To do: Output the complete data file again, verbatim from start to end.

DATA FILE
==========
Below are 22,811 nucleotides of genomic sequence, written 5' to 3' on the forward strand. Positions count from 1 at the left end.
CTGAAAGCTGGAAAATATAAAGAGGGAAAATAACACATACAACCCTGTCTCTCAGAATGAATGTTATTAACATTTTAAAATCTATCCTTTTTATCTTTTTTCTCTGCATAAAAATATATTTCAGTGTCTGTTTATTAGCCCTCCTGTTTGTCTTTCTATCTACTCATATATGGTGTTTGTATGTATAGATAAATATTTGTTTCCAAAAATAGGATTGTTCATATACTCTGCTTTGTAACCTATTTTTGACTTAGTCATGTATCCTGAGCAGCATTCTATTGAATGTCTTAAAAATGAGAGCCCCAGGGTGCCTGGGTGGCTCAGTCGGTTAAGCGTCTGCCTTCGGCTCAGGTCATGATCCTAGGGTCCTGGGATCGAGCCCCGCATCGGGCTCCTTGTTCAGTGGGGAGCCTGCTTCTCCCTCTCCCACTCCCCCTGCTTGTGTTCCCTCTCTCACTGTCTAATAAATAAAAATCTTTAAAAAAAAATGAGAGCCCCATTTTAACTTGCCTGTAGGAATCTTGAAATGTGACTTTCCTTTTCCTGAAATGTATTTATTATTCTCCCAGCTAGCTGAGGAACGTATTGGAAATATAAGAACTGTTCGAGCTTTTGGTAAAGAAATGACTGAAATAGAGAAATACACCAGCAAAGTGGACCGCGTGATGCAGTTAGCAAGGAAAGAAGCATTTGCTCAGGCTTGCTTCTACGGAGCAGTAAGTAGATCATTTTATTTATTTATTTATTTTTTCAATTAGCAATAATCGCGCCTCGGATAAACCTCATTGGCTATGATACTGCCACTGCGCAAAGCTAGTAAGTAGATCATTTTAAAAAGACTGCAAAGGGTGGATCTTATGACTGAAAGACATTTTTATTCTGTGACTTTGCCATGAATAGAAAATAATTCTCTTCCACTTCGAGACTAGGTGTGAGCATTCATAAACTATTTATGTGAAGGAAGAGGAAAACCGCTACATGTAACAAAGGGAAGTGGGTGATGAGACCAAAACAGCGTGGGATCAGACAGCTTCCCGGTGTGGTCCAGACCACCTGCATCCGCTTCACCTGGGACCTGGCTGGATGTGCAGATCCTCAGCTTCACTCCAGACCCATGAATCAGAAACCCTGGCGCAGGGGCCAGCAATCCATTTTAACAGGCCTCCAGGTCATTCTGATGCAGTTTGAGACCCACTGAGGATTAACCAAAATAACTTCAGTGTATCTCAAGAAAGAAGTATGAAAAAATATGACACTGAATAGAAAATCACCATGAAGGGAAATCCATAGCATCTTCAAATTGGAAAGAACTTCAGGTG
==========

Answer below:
Below are 22,811 nucleotides of genomic sequence, written 5' to 3' on the forward strand. Positions count from 1 at the left end.
CTGAAAGCTGGAAAATATAAAGAGGGAAAATAACACATACAACCCTGTCTCTCAGAATGAATGTTATTAACATTTTAAAATCTATCCTTTTTATCTTTTTTCTCTGCATAAAAATATATTTCAGTGTCTGTTTATTAGCCCTCCTGTTTGTCTTTCTATCTACTCATATATGGTGTTTGTATGTATAGATAAATATTTGTTTCCAAAAATAGGATTGTTCATATACTCTGCTTTGTAACCTATTTTTGACTTAGTCATGTATCCTGAGCAGCATTCTATTGAATGTCTTAAAAATGAGAGCCCCAGGGTGCCTGGGTGGCTCAGTCGGTTAAGCGTCTGCCTTCGGCTCAGGTCATGATCCTAGGGTCCTGGGATCGAGCCCCGCATCGGGCTCCTTGTTCAGTGGGGAGCCTGCTTCTCCCTCTCCCACTCCCCCTGCTTGTGTTCCCTCTCTCACTGTCTAATAAATAAAAATCTTTAAAAAAAAATGAGAGCCCCATTTTAACTTGCCTGTAGGAATCTTGAAATGTGACTTTCCTTTTCCTGAAATGTATTTATTATTCTCCCAGCTAGCTGAGGAACGTATTGGAAATATAAGAACTGTTCGAGCTTTTGGTAAAGAAATGACTGAAATAGAGAAATACACCAGCAAAGTGGACCGCGTGATGCAGTTAGCAAGGAAAGAAGCATTTGCTCAGGCTTGCTTCTACGGAGCAGTAAGTAGATCATTTTATTTATTTATTTATTTTTTCAATTAGCAATAATCGCGCCTCGGATAAACCTCATTGGCTATGATACTGCCACTGCGCAAAGCTAGTAAGTAGATCATTTTAAAAAGACTGCAAAGGGTGGATCTTATGACTGAAAGACATTTTTATTCTGTGACTTTGCCATGAATAGAAAATAATTCTCTTCCACTTCGAGACTAGGTGTGAGCATTCATAAACTATTTATGTGAAGGAAGAGGAAAACCGCTACATGTAACAAAGGGAAGTGGGTGATGAGACCAAAACAGCGTGGGATCAGACAGCTTCCCGGTGTGGTCCAGACCACCTGCATCCGCTTCACCTGGGACCTGGCTGGATGTGCAGATCCTCAGCTTCACTCCAGACCCATGAATCAGAAACCCTGGCGCAGGGGCCAGCAATCCATTTTAACAGGCCTCCAGGTCATTCTGATGCAGTTTGAGACCCACTGAGGATTAACCAAAATAACTTCAGTGTATCTCAAGAAAGAAGTATGAAAAAATATGACACTGAATAGAAAATCACCATGAAGGGAAATCCATAGCATCTTCAAATTGGAAAGAACTTCAGGTG